At a total of $13.25 million, that would leave the state with an estimated $25.75 million in new revenue, some of which would be used for clean water and drinking water programs and small bridge repair and reconstruction, Millett said.
The state would attempt to first bargain competitively with interested and qualified parties for the new distribution business, but would resort to a more traditional request for proposal system were that to fail. Reid said he was interested in getting those negotiations started within the next few weeks.
After the meeting Millett said the state would only attempt to bargain negotiate for a limited time because a final deal does need to be in place by June of next year. He said if the state could reach a deal by sometime in October, they would then likely go to the request for proposal method and seek bids for the work.
The current contract with the Maine Beverage Co. would remain in effect until June of 2014 regardless, Reid said. That company would likely be one of the companies trying for the new business but several lobbyists and lawyers for clients hoping to get in on the action were also in attendance Friday.
Largely complimentary of the work Millett and Reid have done in researching and preparing to renegotiate a 10-year contract, lawmakers said Friday the next battle would likely be over how the state will spend that new revenue.
The Maine State Hospital Association has said it has had discussions with Gov. Paul LePage’s office about using some of that new revenue to help pay down the state’s $150 million to $190 million Medicare debt.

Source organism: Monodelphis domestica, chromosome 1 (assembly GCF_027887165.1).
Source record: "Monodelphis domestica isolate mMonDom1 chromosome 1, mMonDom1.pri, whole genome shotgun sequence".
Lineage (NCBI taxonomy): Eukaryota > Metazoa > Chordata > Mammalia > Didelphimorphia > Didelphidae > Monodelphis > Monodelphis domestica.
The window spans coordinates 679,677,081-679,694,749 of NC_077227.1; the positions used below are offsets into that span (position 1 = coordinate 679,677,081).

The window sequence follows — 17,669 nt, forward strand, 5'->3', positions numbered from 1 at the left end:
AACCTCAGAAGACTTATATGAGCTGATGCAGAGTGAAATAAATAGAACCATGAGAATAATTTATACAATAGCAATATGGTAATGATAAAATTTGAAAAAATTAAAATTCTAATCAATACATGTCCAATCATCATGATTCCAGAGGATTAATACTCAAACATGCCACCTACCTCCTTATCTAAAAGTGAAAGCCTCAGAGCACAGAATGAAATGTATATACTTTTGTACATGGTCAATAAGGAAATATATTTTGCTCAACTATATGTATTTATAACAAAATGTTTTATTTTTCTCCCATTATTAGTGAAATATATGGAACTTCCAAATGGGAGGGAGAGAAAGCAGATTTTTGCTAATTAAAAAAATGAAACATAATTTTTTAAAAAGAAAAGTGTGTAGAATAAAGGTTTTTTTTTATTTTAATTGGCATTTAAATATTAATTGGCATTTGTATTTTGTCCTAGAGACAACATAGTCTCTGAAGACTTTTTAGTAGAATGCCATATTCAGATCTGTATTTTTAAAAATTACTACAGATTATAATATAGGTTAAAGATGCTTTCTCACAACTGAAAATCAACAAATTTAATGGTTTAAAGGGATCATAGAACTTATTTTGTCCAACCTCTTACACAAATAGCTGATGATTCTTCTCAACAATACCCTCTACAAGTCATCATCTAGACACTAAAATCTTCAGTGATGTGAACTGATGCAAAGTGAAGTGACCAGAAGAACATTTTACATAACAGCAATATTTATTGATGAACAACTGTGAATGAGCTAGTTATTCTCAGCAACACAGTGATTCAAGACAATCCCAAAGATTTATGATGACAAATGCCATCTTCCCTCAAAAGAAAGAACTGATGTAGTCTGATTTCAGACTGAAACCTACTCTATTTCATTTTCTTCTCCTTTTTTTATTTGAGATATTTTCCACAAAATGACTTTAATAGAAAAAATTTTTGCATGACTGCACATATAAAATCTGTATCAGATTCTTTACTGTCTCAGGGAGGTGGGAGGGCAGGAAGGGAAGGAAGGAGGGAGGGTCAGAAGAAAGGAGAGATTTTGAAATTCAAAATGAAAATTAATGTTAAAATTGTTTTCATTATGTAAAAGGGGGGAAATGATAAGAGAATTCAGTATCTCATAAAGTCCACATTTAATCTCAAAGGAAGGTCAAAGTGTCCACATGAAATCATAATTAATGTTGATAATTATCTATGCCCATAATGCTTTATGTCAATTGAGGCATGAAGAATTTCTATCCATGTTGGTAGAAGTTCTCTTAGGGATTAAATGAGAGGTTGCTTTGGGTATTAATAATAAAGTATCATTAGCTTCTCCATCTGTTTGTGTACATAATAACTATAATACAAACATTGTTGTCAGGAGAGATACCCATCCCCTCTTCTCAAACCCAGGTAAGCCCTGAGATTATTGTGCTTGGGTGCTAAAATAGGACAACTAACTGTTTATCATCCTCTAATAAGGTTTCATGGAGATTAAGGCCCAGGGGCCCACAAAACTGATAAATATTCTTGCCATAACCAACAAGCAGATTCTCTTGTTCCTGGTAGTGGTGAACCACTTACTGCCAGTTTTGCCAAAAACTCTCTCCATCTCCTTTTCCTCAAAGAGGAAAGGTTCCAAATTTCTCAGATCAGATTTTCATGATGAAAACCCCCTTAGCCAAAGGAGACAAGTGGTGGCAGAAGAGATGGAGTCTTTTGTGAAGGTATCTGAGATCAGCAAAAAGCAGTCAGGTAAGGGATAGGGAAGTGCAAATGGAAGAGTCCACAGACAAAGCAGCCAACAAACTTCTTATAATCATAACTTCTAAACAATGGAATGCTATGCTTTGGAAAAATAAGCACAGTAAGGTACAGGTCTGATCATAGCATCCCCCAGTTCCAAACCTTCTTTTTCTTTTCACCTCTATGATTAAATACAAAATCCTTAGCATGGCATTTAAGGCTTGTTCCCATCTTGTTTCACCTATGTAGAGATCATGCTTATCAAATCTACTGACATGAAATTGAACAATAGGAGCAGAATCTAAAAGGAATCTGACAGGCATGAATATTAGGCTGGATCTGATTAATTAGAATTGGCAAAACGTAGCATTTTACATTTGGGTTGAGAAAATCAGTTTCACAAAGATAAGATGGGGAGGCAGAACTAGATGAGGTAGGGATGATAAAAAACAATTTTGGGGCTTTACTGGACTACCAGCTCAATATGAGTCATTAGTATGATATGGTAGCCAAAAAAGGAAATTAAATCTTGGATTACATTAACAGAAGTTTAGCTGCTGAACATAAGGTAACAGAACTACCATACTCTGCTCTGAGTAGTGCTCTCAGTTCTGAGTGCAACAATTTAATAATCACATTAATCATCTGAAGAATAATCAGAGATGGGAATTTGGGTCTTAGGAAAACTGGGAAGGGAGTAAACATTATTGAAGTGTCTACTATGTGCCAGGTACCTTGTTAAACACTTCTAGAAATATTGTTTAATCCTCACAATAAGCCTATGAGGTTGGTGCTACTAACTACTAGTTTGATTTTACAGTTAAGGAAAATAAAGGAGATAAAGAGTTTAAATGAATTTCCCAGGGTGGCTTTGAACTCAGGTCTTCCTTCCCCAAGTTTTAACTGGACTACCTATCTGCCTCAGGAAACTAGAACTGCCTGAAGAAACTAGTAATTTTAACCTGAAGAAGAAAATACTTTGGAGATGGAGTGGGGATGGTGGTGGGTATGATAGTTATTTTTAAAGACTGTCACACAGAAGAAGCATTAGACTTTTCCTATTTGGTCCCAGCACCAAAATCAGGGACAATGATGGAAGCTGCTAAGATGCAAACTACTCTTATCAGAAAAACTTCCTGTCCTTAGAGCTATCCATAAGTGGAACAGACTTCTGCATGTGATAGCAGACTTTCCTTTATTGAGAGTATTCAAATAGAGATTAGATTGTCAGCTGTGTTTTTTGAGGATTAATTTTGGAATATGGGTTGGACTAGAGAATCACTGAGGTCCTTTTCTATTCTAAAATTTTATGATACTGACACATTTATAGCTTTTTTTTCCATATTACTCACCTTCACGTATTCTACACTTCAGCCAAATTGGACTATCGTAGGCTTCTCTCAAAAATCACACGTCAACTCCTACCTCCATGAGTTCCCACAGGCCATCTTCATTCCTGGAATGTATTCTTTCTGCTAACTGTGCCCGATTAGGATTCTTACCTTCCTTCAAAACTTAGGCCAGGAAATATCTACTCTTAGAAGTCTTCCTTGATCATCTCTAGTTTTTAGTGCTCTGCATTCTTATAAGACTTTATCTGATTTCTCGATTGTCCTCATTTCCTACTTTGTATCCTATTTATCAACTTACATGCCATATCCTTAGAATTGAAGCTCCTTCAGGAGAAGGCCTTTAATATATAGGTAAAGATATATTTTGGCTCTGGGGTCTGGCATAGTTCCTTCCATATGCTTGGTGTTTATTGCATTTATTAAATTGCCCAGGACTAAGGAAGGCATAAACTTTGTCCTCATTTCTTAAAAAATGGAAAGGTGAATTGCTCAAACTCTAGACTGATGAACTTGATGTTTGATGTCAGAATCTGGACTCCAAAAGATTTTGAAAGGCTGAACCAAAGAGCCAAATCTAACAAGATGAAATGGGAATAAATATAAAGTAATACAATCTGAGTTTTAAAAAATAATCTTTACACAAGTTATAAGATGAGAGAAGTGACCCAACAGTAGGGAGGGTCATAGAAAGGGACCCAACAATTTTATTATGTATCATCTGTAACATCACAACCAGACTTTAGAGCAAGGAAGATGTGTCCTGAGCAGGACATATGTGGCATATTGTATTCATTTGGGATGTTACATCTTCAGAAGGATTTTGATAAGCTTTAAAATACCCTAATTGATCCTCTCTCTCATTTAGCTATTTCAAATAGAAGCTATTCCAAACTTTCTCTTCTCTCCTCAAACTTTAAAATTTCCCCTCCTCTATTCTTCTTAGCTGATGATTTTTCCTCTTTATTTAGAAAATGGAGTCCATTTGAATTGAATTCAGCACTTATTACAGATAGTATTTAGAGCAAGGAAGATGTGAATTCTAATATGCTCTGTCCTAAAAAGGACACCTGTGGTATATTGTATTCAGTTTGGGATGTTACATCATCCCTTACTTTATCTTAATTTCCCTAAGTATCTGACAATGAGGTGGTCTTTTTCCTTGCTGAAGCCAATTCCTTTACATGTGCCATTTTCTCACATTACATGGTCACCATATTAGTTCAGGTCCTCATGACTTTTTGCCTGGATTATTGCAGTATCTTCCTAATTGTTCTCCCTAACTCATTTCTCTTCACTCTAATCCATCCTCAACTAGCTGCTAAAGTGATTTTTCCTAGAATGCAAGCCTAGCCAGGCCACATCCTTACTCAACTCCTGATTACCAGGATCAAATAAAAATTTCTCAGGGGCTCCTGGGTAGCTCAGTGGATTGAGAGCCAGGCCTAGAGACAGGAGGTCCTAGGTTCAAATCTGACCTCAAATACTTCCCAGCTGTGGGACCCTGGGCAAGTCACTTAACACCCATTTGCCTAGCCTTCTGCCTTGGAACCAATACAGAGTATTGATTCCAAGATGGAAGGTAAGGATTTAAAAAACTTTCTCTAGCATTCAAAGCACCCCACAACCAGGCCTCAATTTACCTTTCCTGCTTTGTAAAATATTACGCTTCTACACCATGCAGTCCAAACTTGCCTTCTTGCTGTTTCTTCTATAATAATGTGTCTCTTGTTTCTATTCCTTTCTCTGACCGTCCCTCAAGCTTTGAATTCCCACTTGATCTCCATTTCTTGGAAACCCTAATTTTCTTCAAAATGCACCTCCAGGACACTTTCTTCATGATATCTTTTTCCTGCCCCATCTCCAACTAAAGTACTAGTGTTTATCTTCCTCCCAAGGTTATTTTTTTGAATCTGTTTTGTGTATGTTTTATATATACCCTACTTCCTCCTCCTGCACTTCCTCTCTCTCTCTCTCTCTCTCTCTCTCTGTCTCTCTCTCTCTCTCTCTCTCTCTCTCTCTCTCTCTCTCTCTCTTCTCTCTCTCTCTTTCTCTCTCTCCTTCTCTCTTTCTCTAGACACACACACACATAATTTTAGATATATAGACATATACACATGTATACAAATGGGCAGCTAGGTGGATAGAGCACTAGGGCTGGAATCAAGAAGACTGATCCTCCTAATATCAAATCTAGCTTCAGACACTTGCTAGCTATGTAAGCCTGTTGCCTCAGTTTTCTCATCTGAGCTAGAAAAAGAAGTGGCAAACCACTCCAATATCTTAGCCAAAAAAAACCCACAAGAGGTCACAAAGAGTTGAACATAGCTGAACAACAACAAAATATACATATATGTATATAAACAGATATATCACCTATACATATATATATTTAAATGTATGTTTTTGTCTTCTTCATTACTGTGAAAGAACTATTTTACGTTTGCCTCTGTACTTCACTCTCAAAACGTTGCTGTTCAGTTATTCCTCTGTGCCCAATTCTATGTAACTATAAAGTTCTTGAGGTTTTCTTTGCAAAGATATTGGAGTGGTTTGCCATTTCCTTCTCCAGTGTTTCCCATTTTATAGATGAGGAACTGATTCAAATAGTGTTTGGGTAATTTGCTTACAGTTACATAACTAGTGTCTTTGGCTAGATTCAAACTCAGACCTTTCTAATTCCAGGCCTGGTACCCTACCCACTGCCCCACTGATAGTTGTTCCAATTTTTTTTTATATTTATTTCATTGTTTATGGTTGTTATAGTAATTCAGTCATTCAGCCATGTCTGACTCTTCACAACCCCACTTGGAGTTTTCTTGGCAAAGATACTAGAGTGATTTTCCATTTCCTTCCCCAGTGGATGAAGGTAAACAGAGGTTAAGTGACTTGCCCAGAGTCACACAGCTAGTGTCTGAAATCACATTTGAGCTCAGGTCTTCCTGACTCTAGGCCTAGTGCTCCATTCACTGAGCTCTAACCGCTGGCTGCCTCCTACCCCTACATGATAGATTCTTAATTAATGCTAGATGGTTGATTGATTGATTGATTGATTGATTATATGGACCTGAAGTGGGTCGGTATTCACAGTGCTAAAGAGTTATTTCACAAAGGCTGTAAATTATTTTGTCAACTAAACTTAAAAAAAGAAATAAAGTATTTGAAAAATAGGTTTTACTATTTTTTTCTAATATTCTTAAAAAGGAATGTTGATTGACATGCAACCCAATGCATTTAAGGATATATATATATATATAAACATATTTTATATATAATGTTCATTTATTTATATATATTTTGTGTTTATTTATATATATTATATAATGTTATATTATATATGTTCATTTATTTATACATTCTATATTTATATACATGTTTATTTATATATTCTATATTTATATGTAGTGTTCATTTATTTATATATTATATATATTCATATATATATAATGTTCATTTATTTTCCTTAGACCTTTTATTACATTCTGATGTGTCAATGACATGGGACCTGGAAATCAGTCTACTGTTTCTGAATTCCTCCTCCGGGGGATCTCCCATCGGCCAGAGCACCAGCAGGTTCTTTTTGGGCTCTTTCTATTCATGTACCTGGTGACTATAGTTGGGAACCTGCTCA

But some lawmakers said Friday it would be premature to decide what to do with the money before any final deal was crafted. Any proposals would certainly come back before the Appropriations Committee, said state Rep. Peggy Rotundo, D-Lewiston. A ranking Democrat on the committee, Rotundo said she wouldn’t speculate on how to spend any new revenues.
“I think we need to wait until this whole process is done,” Rotundo said. “We are going to have a biennial budget in January and we are just going to have to wait to see how this whole thing plays out.”
Rotundo and other lawmakers also voiced reservations about decreasing the retail price on hard alcohol because of the ramifications it may have on teen drinking or alcohol abuse.
“I want to be certain that state does an adequate job of recognizing that the consumption of alcohol — there’s always the dark side of it, as well as the positive side,” said Rep. David Webster, D-Freeport. “We don’t necessarily do an adequate job of supporting the necessary prevention and substance abuse services.”
Webster said only a small portion of the retail price of alcohol, totaling between $1 million and $2 million a year, goes toward substance abuse prevention.
He also said the Legislature this year passed a Republican-majority budget that cut resources in those areas, particularly in the area of teen alcohol and substance abuse prevention.
“We need to deal with the consequences and, since we are negotiating this contract now, perhaps now is the time to recognize the direct link,” Webster said.